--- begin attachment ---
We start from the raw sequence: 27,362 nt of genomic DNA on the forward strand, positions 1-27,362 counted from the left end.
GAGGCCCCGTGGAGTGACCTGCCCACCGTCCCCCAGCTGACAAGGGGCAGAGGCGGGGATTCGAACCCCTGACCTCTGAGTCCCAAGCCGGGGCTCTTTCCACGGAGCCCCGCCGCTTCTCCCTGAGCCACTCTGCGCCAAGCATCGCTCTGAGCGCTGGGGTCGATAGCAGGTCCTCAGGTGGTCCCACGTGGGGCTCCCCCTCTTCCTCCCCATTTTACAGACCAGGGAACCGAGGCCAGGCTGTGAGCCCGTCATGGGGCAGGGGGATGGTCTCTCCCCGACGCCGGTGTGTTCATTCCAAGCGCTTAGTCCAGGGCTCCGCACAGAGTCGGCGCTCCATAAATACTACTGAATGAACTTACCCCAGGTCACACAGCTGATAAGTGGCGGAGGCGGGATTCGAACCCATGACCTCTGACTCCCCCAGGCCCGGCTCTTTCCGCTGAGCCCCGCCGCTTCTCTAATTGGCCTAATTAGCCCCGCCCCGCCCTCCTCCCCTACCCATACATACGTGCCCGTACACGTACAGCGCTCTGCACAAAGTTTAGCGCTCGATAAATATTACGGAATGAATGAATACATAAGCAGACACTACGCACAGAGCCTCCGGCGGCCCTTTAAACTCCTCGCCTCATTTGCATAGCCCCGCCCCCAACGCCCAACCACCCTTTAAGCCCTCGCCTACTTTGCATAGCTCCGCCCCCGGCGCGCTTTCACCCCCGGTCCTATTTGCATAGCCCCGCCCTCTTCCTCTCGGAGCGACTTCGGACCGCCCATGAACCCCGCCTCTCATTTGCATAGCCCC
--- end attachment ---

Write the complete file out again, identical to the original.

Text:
We start from the raw sequence: 27,362 nt of genomic DNA on the forward strand, positions 1-27,362 counted from the left end.
GAGGCCCCGTGGAGTGACCTGCCCACCGTCCCCCAGCTGACAAGGGGCAGAGGCGGGGATTCGAACCCCTGACCTCTGAGTCCCAAGCCGGGGCTCTTTCCACGGAGCCCCGCCGCTTCTCCCTGAGCCACTCTGCGCCAAGCATCGCTCTGAGCGCTGGGGTCGATAGCAGGTCCTCAGGTGGTCCCACGTGGGGCTCCCCCTCTTCCTCCCCATTTTACAGACCAGGGAACCGAGGCCAGGCTGTGAGCCCGTCATGGGGCAGGGGGATGGTCTCTCCCCGACGCCGGTGTGTTCATTCCAAGCGCTTAGTCCAGGGCTCCGCACAGAGTCGGCGCTCCATAAATACTACTGAATGAACTTACCCCAGGTCACACAGCTGATAAGTGGCGGAGGCGGGATTCGAACCCATGACCTCTGACTCCCCCAGGCCCGGCTCTTTCCGCTGAGCCCCGCCGCTTCTCTAATTGGCCTAATTAGCCCCGCCCCGCCCTCCTCCCCTACCCATACATACGTGCCCGTACACGTACAGCGCTCTGCACAAAGTTTAGCGCTCGATAAATATTACGGAATGAATGAATACATAAGCAGACACTACGCACAGAGCCTCCGGCGGCCCTTTAAACTCCTCGCCTCATTTGCATAGCCCCGCCCCCAACGCCCAACCACCCTTTAAGCCCTCGCCTACTTTGCATAGCTCCGCCCCCGGCGCGCTTTCACCCCCGGTCCTATTTGCATAGCCCCGCCCTCTTCCTCTCGGAGCGACTTCGGACCGCCCATGAACCCCGCCTCTCATTTGCATAGCCCC